Heat in de place!

Paolo Kernahan -
Paolo Kernahan -

Paolo Kernahan

WHAT DO you mean hotter? I've been walking around like the human torch for months now. There's little difference between night and day these days, save for the absence of light.

From 7 am the whole place feels like the kitchen at Christmas. Trying a shower to cool down? Take some third-degree burns courtesy of the free solar water heater! So when the Met Office recently issued a yellow alert warning of extreme heat I thought, well we're going to be pillars of ash now.

Record-breaking temperatures were recorded last month – 34 degrees (hottest day of this year.) The hottest day on record was above 36 degrees in 1990. The Met Office also recorded warmer mornings at 27 and 28 degrees; considered well above the average on TT's climate records.

How are people getting on amid the worst effects of this punishing swelter? Imagine standing at the roadside and flagging down transportation beneath the withering sun, only to jump in a taxi savin' on AC.

How do children cope with the draining slog to school, only to sit in airless convection ovens for hours on end? Air-conditioned classrooms aren't the norm across public education. In many cases, basic fans are an oddity in schools.

Education Minister Nyan Gadsby-Dolly poured cold water on questions about the welfare of students in such infernal conditions. "This is a tropical country...in my school days it was hot...teachers and principals have the matter in hand" – or words to that effect. Not surprising for an administration sharing an incurious hive mind; de place hot – deal wid it.

Without getting into the weeds on climate change, certain factors are often overlooked in conversations about these extreme conditions. Over the last 30 years in this country, there has been a considerable increase in our human footprint – housing, commercial buildings, roads, car parks and concrete surfaces.

An EMA report recorded TT's forest cover at just 32 per cent – in 2012. Fifty per cent of our wetlands have been lost; that statistic is even more outdated. Illegal quarrying, development and slash-and-burn farming all reduce this country's physical capacity to cope with searing temperatures.

Additionally, there are fewer trees in urban areas than there were just a few years ago. Tree cover is sacrificed to accommodate more housing and parking spaces. Individual homeowners also remove fruit trees for added square footage and to discourage pipers from scaling walls and fences.

While on average aggregate temperatures have increased, some would argue, marginally over time (our temperature has risen two and a half times above the global average between 1945 to 2019) our impact on the landscape intensifies the heat we feel today.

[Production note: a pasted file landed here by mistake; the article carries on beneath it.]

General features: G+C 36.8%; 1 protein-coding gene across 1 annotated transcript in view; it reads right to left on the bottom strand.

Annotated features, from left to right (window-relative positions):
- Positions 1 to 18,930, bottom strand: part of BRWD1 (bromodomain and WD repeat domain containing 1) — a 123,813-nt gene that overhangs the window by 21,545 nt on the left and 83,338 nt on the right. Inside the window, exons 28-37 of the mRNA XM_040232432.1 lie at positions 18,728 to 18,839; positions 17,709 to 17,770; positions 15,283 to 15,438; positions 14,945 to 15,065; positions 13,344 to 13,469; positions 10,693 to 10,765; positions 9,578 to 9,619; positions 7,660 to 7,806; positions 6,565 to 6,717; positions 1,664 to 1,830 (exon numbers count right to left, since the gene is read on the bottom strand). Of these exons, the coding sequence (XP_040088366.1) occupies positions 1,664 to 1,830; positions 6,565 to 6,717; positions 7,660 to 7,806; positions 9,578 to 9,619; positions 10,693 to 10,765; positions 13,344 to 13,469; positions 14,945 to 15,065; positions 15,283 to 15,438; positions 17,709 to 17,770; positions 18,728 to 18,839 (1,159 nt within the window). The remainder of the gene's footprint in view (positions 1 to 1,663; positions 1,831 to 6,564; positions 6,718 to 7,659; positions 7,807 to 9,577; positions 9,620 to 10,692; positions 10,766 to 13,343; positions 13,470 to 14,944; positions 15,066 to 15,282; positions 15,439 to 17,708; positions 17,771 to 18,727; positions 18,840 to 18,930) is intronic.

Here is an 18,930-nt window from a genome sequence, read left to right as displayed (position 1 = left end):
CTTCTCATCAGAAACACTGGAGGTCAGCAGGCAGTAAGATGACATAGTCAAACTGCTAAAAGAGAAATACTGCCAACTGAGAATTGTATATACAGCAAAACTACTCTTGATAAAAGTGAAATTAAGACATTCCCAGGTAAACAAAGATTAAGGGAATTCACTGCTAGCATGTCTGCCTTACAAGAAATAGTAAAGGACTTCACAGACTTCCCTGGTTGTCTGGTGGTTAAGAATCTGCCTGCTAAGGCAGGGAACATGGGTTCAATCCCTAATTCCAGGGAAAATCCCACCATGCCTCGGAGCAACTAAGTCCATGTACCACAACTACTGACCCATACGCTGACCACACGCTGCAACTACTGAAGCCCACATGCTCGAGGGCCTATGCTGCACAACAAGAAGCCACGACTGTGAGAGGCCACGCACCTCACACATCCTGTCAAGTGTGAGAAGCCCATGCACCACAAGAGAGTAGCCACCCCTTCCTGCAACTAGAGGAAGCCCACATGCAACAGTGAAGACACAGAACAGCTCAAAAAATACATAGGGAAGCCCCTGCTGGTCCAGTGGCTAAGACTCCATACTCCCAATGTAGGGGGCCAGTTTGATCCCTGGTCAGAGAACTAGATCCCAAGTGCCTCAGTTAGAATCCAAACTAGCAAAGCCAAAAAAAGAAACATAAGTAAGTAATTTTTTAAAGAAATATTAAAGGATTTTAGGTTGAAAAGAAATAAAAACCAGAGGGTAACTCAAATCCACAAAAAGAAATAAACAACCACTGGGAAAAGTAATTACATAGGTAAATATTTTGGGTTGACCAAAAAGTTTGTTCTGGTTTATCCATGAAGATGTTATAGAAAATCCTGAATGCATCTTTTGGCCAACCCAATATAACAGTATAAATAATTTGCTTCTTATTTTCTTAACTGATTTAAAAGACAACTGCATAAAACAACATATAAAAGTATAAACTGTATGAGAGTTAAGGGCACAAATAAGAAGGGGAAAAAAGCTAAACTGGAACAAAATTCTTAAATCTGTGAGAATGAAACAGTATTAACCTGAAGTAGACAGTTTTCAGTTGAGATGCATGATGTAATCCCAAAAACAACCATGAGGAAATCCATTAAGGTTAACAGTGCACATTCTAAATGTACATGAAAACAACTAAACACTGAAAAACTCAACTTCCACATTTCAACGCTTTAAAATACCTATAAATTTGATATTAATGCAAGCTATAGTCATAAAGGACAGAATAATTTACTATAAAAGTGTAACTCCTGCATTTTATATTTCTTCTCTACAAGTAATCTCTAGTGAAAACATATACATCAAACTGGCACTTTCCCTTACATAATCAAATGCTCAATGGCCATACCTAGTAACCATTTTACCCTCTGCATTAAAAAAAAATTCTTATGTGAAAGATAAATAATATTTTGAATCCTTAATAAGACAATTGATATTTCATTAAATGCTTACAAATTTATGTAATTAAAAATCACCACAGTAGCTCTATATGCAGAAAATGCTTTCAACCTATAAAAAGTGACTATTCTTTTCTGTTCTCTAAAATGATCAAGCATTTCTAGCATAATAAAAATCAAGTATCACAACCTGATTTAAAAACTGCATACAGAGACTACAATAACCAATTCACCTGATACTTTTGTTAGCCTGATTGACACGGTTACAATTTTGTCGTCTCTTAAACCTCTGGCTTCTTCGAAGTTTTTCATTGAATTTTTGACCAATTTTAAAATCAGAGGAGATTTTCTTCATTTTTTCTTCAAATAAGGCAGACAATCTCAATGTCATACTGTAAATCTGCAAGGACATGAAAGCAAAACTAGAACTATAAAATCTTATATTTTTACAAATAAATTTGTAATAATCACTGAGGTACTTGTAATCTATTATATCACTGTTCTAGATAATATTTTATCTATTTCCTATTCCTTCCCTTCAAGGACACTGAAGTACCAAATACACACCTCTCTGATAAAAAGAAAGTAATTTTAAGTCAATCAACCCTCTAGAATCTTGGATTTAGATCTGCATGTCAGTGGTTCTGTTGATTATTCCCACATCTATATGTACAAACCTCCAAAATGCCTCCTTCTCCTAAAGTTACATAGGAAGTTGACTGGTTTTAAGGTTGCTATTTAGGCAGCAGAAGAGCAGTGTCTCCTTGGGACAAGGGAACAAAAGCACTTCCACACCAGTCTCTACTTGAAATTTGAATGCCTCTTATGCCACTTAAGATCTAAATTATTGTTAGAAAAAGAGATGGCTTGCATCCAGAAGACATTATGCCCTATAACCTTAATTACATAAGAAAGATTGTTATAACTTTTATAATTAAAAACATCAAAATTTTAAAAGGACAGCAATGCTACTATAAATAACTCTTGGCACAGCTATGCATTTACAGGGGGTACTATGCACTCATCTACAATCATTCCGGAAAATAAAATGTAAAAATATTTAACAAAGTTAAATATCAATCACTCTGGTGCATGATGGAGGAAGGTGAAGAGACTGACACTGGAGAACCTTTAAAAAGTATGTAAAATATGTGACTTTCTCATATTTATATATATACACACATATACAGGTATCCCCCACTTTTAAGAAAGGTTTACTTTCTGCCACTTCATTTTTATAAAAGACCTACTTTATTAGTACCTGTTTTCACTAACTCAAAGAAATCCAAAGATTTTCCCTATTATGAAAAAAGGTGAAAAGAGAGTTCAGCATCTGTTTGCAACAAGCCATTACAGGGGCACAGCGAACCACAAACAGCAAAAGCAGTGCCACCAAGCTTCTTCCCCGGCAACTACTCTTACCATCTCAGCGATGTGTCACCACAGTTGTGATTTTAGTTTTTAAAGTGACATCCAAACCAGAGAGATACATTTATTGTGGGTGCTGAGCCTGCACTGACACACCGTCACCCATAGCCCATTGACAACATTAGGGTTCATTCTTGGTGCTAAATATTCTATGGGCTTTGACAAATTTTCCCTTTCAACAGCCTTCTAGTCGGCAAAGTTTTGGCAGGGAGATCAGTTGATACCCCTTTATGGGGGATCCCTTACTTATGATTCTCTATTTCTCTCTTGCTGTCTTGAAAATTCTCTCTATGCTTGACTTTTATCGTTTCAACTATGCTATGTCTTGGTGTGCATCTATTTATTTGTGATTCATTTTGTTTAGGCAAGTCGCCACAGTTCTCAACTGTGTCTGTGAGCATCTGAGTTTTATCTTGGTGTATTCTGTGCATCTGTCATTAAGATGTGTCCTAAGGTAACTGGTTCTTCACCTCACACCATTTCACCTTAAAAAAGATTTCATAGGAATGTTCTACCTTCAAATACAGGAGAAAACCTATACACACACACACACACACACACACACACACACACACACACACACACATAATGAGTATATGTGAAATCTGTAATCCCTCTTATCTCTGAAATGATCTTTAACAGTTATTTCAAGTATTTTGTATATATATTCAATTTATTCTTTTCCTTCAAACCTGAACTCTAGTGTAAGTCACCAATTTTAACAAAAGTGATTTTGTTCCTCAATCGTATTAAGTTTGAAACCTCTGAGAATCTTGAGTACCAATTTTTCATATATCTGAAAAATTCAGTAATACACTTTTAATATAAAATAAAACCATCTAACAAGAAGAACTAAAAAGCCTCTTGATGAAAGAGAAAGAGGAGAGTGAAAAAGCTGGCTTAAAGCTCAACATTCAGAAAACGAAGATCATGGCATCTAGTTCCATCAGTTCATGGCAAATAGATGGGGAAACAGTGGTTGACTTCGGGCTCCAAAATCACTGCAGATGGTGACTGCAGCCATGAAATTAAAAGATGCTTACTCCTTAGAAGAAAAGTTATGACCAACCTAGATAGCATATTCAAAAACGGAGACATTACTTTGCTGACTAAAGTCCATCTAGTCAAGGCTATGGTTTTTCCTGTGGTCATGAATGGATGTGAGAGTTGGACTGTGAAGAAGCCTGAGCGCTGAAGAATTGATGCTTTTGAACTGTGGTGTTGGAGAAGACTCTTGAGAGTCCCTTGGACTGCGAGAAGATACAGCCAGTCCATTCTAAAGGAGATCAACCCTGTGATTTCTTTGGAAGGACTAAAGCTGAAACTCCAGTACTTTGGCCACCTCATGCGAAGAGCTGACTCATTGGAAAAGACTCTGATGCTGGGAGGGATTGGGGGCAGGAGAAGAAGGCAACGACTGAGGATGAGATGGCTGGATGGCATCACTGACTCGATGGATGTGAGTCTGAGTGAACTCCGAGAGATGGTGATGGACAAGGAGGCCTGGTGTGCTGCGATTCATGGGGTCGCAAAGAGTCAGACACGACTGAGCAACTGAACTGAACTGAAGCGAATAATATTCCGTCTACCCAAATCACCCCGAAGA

Trees, particularly vegetation in urban areas, are shown to reduce temperatures by as much as three degrees. This cooling effect also cuts down on energy consumption for air conditioning. Buildings and homes shaded by trees are spared the worst of fierce daytime temperatures.

TT isn't the only country bombarded with oppressive heat. What's different is how more enlightened societies confront intensely hot and dry weather. In Medellin, Colombia, city planners create green corridors – areas lined with vegetation to shield pedestrian and cycling traffic from the punishing sun.

In Indonesia roofs of industrial buildings are painted white to reflect some of the sun's rays. This is said to reduce indoor temperatures by as much as ten degrees.

By stark contrast, even in our green spaces, trees are relatively sparse. In the Aranguez Savannah, there were three sprawling samaan trees. One died a few years ago and the other two look like they've reached the end of their run.

Shade is a scarce commodity on this grassy griddle. There are vast allotments for playing fields, few of which are used. Only a smattering of trees clings on at the periphery.

The Queen's Park Savannah (QPS) is often called the lungs of Port of Spain. For the most part, however, tree cover is relegated to the outskirts while the majority of this open space is useless grass. So much for keeping the city cooler. More tree cover at the QPS would probably also help with water runoff in a cityscape that floods after the briefest of showers.

There are consequences to continued heating – rising energy consumption, lower productivity, higher food costs, reduced water production and, in the case of children, weakened performance in school.

Yes, we are a tropical country, which is precisely why we need to be more forward-thinking when it comes to adapting to a hotter climate.


"Heat in de place!"

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